When it passes overhead, the Man of Steel suddenly loses his powers and grows ill. He’s forced to abandon his drilling and wonders what in the world could have caused his weakness now that kryptonite is gone. As the situation grows more dire and time grows shorter, the Man of Tomorrow is distracted by a crashing plane. After he manages to save the aircraft, he learns from the officials onboard that the U.N. is preparing to move in and arrest Harker and free the natives. Yet, they’re still an hour out, while the volcano is due to erupt in twenty minutes! Superman learns that the plane was damaged by a storm, and this gives him an idea that just might work!
He flies to the storm-clouds, and by flying at super speeds, he creates a powerful wind that blows them right over the volcano’s cone. The contact of hot and cold air triggers torrential rains, and the raging fires below are cooled enough to delay the eruption. Yet, as Superman washes off in the downpour, the sandy figure appears above him once more, and he plunges from the skies, crashing right into the deck gun of Harker’s ship.
In a hilarious and beautiful sequence, Harker and his men attack the Man of Steel with their bare hands, busting many a knuckle between them, as the hero simply ignores them, lost in thought about what caused his sudden fall. It’s wonderfully funny and illustrative of his power and his personality. I’m reminded a bit of the scene from Deadpool where the Merc with a Mouth breaks all of his limbs attacking Colossus (warning, SUPER not family friendly).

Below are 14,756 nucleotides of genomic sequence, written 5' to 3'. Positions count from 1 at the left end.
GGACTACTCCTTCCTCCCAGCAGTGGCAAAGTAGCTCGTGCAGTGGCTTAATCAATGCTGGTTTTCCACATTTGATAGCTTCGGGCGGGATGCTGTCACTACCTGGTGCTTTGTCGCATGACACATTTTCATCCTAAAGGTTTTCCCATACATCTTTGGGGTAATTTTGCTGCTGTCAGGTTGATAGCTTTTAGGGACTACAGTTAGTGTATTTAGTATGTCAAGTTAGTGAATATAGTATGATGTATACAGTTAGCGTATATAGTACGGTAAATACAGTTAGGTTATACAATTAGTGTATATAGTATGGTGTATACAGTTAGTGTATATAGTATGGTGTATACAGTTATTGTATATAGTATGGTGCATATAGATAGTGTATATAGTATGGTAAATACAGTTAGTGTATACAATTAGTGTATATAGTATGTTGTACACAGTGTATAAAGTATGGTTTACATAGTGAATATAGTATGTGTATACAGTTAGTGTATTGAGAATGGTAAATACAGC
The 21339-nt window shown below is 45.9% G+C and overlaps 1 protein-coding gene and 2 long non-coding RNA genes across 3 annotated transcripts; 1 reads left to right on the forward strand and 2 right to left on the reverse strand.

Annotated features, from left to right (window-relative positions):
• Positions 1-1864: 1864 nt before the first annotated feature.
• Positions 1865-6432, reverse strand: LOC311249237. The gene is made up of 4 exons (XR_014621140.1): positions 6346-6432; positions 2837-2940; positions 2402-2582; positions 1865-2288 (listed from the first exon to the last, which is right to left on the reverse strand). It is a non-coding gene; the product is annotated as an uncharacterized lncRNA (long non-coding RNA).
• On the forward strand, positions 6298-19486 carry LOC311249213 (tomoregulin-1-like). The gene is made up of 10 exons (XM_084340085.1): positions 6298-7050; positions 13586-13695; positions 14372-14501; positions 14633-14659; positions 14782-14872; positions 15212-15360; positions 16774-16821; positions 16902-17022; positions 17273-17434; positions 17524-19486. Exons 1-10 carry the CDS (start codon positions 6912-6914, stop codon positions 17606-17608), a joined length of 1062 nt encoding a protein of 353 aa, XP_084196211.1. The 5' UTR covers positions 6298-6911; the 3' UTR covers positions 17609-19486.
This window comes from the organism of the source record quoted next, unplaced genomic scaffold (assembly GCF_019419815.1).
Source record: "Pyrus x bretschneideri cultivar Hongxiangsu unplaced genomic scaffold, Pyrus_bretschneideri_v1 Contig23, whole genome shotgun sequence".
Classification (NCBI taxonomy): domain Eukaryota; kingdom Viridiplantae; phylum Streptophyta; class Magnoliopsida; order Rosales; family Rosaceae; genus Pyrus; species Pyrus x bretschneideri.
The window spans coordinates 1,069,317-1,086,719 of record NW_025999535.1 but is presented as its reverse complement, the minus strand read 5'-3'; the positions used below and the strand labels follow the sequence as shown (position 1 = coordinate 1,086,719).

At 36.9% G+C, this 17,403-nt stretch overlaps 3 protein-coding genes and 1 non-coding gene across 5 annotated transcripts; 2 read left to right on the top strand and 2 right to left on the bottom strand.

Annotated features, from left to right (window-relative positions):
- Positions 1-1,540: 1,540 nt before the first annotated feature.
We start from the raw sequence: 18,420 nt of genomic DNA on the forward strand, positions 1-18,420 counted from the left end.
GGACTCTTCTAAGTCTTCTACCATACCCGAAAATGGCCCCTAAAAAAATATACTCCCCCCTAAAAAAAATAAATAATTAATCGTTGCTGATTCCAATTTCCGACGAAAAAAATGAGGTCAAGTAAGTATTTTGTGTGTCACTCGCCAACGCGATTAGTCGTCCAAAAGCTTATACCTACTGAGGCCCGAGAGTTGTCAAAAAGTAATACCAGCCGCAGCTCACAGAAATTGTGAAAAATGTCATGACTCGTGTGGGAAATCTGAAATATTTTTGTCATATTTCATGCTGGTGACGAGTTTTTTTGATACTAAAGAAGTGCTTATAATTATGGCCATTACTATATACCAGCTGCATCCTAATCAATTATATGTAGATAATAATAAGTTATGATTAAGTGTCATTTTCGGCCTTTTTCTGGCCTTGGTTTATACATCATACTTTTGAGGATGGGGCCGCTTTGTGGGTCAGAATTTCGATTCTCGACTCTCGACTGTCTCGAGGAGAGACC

With Harker arrested and the people evacuated, Clark Kent is free to cover the deferred eruption, but he can’t help but wonder, what was it that sapped his strength? Meanwhile, inside the volcano, a sandy figure waits, its features slowly taking on greater distinction.
This is a great, straight-forward Superman adventure. It’s a simple enough plot, but the addition of the legal angle and the moral depth it reveals is enough to make it something special. The continuing thread of the sand Superman is intriguing, and I’m definitely interested in where that is going. We’re definitely seeing evidence of a change in values in these comics as we have yet another villain who is a corrupt industrialist. We’re clearly seeing a lot of distrust for the wealthy and the powerful and the focus on social justice that comes with that. I’m impressed that O’Neil manages to gives Superman some challenges without robbing him of his powers or resulting to too many plot devices. One of the hero’s greatest limitations has always been his own code of conduct, and that’s always a source for good story conflict. The humor and humanity Clark displays is also quite good. In short, this is a fine Superman story and an encouraging sign of O’Neil’s progress. I’m looking forward to seeing what else he comes up with. I’ll give this tale 4.5 Minutemen.
“Prison in the Sky”